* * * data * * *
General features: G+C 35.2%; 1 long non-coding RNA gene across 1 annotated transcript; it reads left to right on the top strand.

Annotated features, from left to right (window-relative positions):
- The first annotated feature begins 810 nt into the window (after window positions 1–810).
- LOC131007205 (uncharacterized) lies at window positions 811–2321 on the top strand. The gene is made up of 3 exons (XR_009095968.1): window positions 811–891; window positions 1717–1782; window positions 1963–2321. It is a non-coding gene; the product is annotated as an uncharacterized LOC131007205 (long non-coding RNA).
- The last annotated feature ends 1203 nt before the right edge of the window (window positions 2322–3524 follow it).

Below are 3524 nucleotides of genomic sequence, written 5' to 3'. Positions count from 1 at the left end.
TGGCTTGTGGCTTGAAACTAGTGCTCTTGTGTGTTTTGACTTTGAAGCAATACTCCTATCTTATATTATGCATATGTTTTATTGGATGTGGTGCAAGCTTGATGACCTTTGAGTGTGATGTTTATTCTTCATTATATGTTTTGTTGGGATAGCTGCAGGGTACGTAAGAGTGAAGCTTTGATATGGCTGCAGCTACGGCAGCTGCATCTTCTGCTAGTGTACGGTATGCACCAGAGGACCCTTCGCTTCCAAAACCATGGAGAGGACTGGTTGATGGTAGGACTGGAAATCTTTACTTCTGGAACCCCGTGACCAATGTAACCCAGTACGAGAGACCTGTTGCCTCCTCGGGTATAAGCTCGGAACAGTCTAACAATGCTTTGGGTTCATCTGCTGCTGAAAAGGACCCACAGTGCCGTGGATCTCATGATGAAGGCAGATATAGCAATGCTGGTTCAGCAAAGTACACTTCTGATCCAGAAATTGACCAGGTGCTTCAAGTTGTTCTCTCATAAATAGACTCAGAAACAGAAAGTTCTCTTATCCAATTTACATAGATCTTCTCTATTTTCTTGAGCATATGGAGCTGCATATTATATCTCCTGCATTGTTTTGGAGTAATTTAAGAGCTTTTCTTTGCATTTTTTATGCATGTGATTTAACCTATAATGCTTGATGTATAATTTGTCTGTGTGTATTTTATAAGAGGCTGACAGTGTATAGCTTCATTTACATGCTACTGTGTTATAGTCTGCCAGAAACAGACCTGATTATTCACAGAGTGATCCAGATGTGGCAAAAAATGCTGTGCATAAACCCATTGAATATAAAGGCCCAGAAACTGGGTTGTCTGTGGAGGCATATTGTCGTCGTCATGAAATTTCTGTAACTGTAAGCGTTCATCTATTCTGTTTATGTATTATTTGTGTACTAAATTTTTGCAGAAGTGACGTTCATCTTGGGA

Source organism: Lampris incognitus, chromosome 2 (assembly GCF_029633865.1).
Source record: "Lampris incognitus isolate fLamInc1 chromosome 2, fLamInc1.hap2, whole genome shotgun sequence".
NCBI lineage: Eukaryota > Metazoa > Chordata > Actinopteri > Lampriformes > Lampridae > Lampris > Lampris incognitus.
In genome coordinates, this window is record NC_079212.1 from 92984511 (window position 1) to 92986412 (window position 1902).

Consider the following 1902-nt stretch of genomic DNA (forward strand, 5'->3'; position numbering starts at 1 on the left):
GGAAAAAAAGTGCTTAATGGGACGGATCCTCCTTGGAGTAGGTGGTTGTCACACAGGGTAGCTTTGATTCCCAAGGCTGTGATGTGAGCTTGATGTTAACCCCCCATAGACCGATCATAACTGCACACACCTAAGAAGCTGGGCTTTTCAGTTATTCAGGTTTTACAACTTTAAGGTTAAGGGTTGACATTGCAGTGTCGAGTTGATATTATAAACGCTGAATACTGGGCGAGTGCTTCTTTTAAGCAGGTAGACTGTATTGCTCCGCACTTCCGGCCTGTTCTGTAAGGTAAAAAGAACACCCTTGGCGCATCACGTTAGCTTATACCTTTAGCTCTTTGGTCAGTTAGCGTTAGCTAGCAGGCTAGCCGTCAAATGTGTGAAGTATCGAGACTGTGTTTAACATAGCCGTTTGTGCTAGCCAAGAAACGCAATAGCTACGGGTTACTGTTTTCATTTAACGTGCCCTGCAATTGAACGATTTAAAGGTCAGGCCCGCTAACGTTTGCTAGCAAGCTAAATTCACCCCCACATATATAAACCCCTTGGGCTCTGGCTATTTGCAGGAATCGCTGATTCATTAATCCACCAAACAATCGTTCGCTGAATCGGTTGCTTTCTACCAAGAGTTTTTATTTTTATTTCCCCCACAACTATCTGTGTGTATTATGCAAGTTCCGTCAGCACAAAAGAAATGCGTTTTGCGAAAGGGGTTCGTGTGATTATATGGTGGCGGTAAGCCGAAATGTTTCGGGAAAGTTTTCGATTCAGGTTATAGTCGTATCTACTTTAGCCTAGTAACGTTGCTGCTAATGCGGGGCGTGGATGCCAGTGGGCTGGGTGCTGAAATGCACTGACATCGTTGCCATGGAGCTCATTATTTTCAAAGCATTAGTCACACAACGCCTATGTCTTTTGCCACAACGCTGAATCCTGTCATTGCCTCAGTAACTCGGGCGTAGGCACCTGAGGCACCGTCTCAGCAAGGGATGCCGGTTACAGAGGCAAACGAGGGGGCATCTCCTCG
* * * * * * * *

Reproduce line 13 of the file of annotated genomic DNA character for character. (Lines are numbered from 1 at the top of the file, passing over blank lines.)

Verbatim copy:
GGAAAAAAAGTGCTTAATGGGACGGATCCTCCTTGGAGTAGGTGGTTGTCACACAGGGTAGCTTTGATTCCCAAGGCTGTGATGTGAGCTTGATGTTAACCCCCCATAGACCGATCATAACTGCACACACCTAAGAAGCTGGGCTTTTCAGTTATTCAGGTTTTACAACTTTAAGGTTAAGGGTTGACATTGCAGTGTCGAGTTGATATTATAAACGCTGAATACTGGGCGAGTGCTTCTTTTAAGCAGGTAGACTGTATTGCTCCGCACTTCCGGCCTGTTCTGTAAGGTAAAAAGAACACCCTTGGCGCATCACGTTAGCTTATACCTTTAGCTCTTTGGTCAGTTAGCGTTAGCTAGCAGGCTAGCCGTCAAATGTGTGAAGTATCGAGACTGTGTTTAACATAGCCGTTTGTGCTAGCCAAGAAACGCAATAGCTACGGGTTACTGTTTTCATTTAACGTGCCCTGCAATTGAACGATTTAAAGGTCAGGCCCGCTAACGTTTGCTAGCAAGCTAAATTCACCCCCACATATATAAACCCCTTGGGCTCTGGCTATTTGCAGGAATCGCTGATTCATTAATCCACCAAACAATCGTTCGCTGAATCGGTTGCTTTCTACCAAGAGTTTTTATTTTTATTTCCCCCACAACTATCTGTGTGTATTATGCAAGTTCCGTCAGCACAAAAGAAATGCGTTTTGCGAAAGGGGTTCGTGTGATTATATGGTGGCGGTAAGCCGAAATGTTTCGGGAAAGTTTTCGATTCAGGTTATAGTCGTATCTACTTTAGCCTAGTAACGTTGCTGCTAATGCGGGGCGTGGATGCCAGTGGGCTGGGTGCTGAAATGCACTGACATCGTTGCCATGGAGCTCATTATTTTCAAAGCATTAGTCACACAACGCCTATGTCTTTTGCCACAACGCTGAATCCTGTCATTGCCTCAGTAACTCGGGCGTAGGCACCTGAGGCACCGTCTCAGCAAGGGATGCCGGTTACAGAGGCAAACGAGGGGGCATCTCCTCG